The Conscious Universe will become the book to read for anyone, layperson or scientist, who wants to know the truth about the scientific case for psychic phenomena - and the strange reasons why otherwise intelligent scientists resist the facts with such prejudice! I shall use it as a text as well as recommending it to friends and colleagues. Radin has a wealth of knowledge about parapsychology and modern science, as well as a talent for clear writing, that makes even complex experimental results quite accessible. -- Charles Tart, Ph.D., psychologist, author of Altered States of Consciousness, Open Mind, Discriminating Mind: Reflections on Human Possibilities, and Living the Mindful Life.

[The Conscious Universe] is well and away the best presentation of the case for the reality of psi that I have yet come across. No one has ever before put the case for parapsychology so convincingly or made better use of the various meta-analyses that have been carried out.

-- John Beloff, Ph.D., Department of Psychology, University of Edinburgh, author of The Relentless Question, The Existence of Mind, Psychological Sciences, and many other books.

Well written ... good summary of the arguments supporting the existence of ESP. -- I. J. Good, Ph.D., statistician, writing in the scientific journal, Nature

It is a rare event when one book can move from "Well, I know what the deal is, but I will never be able to convince the dubious" to "OK, now that part is settled, and I can move on and let those with eyes for conclusive meta-analysis see for themselves." Thanks for your splendid effort. -- Richard Mann, Ph.D., psychologist, University of Michigan, editor of the SUNY Press series on Humanistic and Transpersonal Psychology.

Excerpt from Chapter 1

In science, the acceptance of new ideas follows a predictable, four-stage sequence. In Stage 1, skeptics confidently proclaim that the idea is impossible because it violates the Laws of Science. This stage can last from years to centuries, depending on how much the idea challenges conventional wisdom. In Stage 2, skeptics reluctantly concede that the idea is possible, but it is not very interesting and the claimed effects are extremely weak. Stage 3 begins when the mainstream realizes that the idea is not only important, but its effects are much stronger and more pervasive than previously imagined. Stage 4 is achieved when the same critics who used to disavow any interest in the idea begin to proclaim that they thought of it first. Eventually, no one remembers that the idea was once considered a dangerous heresy.

The idea discussed in this book is in the midst of the most important and the most difficult of the four transitions – from Stage 1 into Stage 2. While the idea itself is ancient, it has taken more than a century to conclusively demonstrate it in accordance with rigorous, scientific standards. This demonstration has accelerated Stage 2 acceptance, and Stage 3 can already be glimpsed on the horizon.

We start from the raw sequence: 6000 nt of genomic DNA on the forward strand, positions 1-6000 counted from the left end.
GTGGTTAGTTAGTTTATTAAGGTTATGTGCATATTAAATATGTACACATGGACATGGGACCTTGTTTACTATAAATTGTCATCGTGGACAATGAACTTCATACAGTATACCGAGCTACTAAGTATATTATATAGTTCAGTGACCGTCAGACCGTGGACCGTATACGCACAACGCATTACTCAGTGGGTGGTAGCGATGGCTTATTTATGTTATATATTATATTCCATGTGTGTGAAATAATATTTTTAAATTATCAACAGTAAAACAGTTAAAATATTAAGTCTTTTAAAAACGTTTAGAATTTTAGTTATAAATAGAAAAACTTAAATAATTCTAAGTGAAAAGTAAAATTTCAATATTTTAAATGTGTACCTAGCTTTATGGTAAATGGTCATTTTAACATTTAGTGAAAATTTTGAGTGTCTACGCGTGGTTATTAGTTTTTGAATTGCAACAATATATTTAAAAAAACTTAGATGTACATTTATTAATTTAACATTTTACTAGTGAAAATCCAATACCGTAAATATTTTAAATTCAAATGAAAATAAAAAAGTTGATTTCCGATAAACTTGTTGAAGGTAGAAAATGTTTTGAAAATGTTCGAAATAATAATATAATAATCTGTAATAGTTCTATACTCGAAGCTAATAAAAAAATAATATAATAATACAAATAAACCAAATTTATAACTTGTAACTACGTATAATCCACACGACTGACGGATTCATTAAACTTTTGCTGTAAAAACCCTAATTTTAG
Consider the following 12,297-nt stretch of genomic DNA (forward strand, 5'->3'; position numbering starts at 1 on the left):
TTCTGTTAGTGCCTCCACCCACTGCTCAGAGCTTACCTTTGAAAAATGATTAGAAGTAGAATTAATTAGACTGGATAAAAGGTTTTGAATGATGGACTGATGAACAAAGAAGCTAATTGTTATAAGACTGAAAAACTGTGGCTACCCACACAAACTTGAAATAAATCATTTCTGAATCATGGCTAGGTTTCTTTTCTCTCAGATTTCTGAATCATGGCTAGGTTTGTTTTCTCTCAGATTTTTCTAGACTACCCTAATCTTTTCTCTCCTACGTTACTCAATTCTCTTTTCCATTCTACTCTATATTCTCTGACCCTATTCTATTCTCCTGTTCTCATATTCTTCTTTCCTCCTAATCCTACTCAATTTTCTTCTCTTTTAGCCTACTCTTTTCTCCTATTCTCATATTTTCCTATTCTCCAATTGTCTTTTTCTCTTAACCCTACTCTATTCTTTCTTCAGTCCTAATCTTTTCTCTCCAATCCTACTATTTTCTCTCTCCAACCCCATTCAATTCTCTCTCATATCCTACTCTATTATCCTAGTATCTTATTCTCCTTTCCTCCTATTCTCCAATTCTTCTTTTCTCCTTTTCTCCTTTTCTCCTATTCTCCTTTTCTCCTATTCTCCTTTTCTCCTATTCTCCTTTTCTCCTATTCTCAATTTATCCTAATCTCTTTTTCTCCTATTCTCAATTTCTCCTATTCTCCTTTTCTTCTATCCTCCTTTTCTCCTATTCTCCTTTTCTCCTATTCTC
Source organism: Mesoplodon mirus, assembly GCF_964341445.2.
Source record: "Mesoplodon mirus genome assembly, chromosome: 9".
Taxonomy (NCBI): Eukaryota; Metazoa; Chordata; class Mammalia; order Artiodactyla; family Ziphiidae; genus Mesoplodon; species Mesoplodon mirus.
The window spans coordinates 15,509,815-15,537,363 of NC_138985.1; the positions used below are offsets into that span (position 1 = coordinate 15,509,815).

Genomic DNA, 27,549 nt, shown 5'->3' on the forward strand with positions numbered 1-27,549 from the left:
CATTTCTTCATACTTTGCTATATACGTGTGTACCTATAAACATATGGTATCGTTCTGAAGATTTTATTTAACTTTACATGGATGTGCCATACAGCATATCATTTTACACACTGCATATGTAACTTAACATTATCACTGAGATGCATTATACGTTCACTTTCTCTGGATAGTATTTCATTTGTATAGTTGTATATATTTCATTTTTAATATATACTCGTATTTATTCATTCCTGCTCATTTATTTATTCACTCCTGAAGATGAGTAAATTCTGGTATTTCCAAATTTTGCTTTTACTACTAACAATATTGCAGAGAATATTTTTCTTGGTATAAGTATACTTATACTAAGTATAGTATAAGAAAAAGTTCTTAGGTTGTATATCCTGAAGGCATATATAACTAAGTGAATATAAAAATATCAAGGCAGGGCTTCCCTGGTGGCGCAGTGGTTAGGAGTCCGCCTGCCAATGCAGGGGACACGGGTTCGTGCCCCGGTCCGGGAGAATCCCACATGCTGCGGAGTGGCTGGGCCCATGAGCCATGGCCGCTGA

The idea is that those compelling, perplexing and sometimes profound human experiences known as "psychic phenomena" are real.

This will come as no surprise to most of the world’s population, because the majority already believes in psychic phenomena. But over the past few years, something new has propelled us beyond old debates over personal beliefs. The reality of psychic phenomena is now no longer based solely upon faith, or wishful thinking, or absorbing anecdotes. It is not even based upon the results of a few scientific experiments. Instead, we know that these phenomena exist because of new ways of evaluating massive amounts of scientific evidence collected over a century by scores of researchers.

Psychic, or "psi" phenomena fall into two general categories. The first is perception of objects or events beyond the range of the ordinary senses. The second is mentally causing action at a distance. In both categories, it seems that intention, the mind’s will, can do things that – according to prevailing scientific theories – it isn’t supposed to be able to do. We wish to know what is happening to loved ones, and somehow, sometimes, that information is available even over large distances. We wish to speed the recovery of a loved one’s illness, and somehow they get better quicker, even at a distance. Mind willing, many interesting things appear to be possible.

Understanding such experiences requires an expanded view of human consciousness. Is the mind merely a mechanistic, information-processing bundle of neurons? Is it a "computer made of meat" as some cognitive scientists and neuroscientists believe? Or is it something more? The evidence suggests that while many aspects of mental functioning are undoubtedly related to brain structure and electrochemical activity, there is also something else happening, something very interesting.

This is for real?

When discussing the reality of psi phenomena, especially from the scientific perspective, one question always hovers in the background: You mean this is for real? In the midst of all the nonsense and excessive silliness proclaimed in the name of psychic phenomena, the misinformed use of the term parapsychology by self-proclaimed "paranormal investigators," the perennial laughing stock of magicians and conjurers … this is for real?

The short answer is, Yes.


A more elaborate answer is, psi has been shown to exist in thousands of experiments. There are disagreements over to how to interpret the evidence, but the fact is that virtually all scientists who have studied the evidence, including the hard-nosed skeptics, now agree that there is something interesting going on that merits serious scientific attention.